So when the family dog goes wrong, they call in a dog psychologist, the aptly named Elaine Wolff, played by the talented Cate Blanchett. Elaine loves dogs and despises all pet owners as privileged and entitled, something you can’t say about the Simpson family. Elaine is going through problems of her own, mainly because The Simpsons missed hearing the dulcet tones of Michael York pronouncing “exhume.” Ultimately Elaine cannot resist a wagging tail. However, Lisa’s attempt to bully the canine therapist is unexpected and largely effective. “Hold my pearls,” she tells Bart as she puts up her dukes. “There’s only so much poop I can scoop,” says Elaine. Lisa loses the round by forfeit but the dog has his day.
The episode itself is quite wholesome. Even the darkest character, the abusive race dog trainer, has a kind of redemption in the mere fact that Santa’s Little Helper mother is still alive. The threat of being put to sleep comes up on several occasions, however. We don’t quite believe it when the cheapest veterinarian in town brings up having to put down any dog who bites someone. Homer can’t bear to look at the man who wants to put Santa’s Little Helper to sleep, and wears a dog cone on his head on the way out of the office to ensure it. While we may be expecting him to wreak havoc with the equipment, Homer instead turns the gag into a mild tweak of the Pixar logo.
We take it a little more seriously when Chief Wiggum shows up at the door, except we really don’t. As the doggy-deady App creeps closer, and then backs up and makes a U-turn and resumes its approach, we remember Wiggum is the one of the most ineffectual characters in Springfield. He’s the kind of cop who brings a lollipop to a gunfight. Bart brings this to vivid life by calling him a Big Blue Balloon, and Wiggum himself solidifies our characterization by appreciating the analogy until his fantasy gets deflated.
The family’s farewells to Santa’s Little Helper are very sweet until Homer goes overboard by slipping a little tongue into his goodbye kiss. To be fair, and to bring things back to perspective, so does Santa’s Little Helper. Homer says he’s not an emotional guy but is actually nothing but emotion. The Simpson family has their hearts in the right place throughout. They break off a holiday brunch, Lisa reads “Looking for Mr. Good Boy,” a take on Judith Rossner’s 1975 passive sexual thriller Looking for Mr. Goodbar, and they even have a family prayer. Homer prays to Saint Bernard.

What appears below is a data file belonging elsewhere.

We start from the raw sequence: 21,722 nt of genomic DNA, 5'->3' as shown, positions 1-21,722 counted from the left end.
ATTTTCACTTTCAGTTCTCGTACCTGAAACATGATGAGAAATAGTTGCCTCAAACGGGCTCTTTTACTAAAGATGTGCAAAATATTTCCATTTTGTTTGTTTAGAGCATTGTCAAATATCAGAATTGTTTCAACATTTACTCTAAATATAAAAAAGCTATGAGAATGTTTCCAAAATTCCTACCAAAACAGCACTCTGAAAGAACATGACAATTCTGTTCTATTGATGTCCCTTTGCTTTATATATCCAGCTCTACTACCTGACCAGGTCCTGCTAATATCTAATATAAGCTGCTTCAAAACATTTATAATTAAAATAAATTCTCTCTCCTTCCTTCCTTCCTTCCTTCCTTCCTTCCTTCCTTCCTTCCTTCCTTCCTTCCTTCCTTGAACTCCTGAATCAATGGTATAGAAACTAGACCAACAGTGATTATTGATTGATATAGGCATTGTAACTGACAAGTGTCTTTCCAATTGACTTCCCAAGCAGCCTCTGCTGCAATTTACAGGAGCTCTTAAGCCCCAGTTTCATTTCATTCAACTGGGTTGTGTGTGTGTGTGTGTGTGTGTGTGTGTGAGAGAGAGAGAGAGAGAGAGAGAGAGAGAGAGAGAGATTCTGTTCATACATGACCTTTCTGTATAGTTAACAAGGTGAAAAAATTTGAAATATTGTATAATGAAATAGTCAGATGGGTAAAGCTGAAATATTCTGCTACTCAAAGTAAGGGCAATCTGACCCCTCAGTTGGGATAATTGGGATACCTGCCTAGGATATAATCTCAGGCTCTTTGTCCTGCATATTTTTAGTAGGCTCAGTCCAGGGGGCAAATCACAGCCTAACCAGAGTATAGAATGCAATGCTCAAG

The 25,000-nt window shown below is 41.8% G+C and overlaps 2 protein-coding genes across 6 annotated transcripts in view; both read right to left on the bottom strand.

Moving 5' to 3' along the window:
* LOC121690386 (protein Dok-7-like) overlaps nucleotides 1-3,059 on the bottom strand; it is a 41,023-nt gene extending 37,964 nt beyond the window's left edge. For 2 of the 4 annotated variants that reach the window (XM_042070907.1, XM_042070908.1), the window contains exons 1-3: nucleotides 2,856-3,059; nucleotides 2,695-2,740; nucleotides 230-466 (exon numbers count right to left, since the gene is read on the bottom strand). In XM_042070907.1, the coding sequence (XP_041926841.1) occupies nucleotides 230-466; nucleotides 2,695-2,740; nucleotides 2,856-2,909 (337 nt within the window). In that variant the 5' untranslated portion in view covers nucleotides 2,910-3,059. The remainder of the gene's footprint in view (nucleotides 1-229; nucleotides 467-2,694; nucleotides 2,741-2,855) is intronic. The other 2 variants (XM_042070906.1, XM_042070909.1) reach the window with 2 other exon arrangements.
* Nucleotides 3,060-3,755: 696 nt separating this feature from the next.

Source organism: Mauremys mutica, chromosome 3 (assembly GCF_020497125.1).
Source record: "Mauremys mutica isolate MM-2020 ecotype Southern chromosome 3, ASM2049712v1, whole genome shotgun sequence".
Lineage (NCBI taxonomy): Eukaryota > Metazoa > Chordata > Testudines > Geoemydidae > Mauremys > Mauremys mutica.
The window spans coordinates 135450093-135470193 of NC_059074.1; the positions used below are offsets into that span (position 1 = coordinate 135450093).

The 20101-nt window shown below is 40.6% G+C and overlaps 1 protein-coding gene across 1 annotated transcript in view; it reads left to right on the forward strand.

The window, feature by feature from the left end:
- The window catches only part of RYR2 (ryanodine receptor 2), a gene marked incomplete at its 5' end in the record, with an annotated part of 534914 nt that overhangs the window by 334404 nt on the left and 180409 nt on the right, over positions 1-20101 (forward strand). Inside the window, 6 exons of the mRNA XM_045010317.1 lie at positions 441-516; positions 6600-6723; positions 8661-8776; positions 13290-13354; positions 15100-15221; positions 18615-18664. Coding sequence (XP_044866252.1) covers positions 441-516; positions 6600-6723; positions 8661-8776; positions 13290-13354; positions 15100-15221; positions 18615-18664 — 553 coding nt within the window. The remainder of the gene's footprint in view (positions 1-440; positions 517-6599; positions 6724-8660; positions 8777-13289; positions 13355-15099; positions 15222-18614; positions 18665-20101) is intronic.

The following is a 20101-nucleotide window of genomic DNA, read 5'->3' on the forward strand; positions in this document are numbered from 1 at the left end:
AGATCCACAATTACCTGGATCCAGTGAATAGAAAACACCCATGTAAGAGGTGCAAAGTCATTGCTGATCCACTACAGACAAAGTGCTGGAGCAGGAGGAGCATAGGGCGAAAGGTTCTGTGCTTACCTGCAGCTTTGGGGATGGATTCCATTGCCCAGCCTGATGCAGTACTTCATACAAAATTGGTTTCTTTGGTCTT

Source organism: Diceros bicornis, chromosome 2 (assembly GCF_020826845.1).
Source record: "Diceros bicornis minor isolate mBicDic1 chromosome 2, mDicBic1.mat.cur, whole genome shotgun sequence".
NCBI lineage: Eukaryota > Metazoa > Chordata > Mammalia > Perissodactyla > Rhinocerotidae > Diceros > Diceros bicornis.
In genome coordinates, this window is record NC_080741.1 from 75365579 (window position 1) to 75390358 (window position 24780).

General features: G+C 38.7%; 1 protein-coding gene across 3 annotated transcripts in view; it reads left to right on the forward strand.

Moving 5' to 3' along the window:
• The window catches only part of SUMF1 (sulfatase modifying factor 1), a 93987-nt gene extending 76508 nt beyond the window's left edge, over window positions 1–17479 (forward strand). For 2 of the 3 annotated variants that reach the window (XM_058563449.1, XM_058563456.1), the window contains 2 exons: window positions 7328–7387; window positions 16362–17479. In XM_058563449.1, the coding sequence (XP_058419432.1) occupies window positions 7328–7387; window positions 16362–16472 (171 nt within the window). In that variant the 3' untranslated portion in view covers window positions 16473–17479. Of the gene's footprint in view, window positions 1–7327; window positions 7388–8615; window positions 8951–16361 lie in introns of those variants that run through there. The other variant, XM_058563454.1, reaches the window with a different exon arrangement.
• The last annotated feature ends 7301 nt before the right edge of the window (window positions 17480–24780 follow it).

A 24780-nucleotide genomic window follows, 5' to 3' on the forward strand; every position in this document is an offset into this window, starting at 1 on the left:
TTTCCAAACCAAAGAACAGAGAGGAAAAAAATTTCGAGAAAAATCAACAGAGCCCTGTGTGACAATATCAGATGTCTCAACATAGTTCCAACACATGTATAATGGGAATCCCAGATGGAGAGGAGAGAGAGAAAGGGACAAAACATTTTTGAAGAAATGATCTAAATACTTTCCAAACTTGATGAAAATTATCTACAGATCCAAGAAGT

The Dognitive Behavior Therapy Institute is like doggy heaven: wet grass, no fireworks and Lambien for those restless nights. Elaine proves herself a capable therapist who goes the extra mile for the dog. She even reads to him and sleeps on the floor to get inside his head. While Santa’s Little Helper doesn’t get to sniff the butts of strangers, he does have a mother and dog reunion. She was only a mongrel away. Elaine ultimately ends the episode as a lone wolf, walking her 20 or so dogs. This reviewer hopes to see her again someday having tea with the Crazy Cat Lady.
“The Way of the Dog” is also the way of one of the creators of The Simpsons. The late Sam Simon donated the majority of his $100 million fortune to causes having to do with animals. The Sam Simon Foundation matches veterans and the hearing impaired with service dogs. He also gave to PETA, vehemently opposed medical experiments on animals, and believed veganism could solve hunger and climate change. Lisa’s disclaimer about the salami she gives Santa’s Little Helper as a farewell dog treat is also testament to Simon’s (and Paul McCartney’s) legacy.
The Simpsons season 31 finale is dedicated in loving memory to Little Richard, and ends on an upbeat. “The Way of the Dog” is a fully developed story, which neither rushes nor skimps. It has more heart than laughs, though they throw us several bones.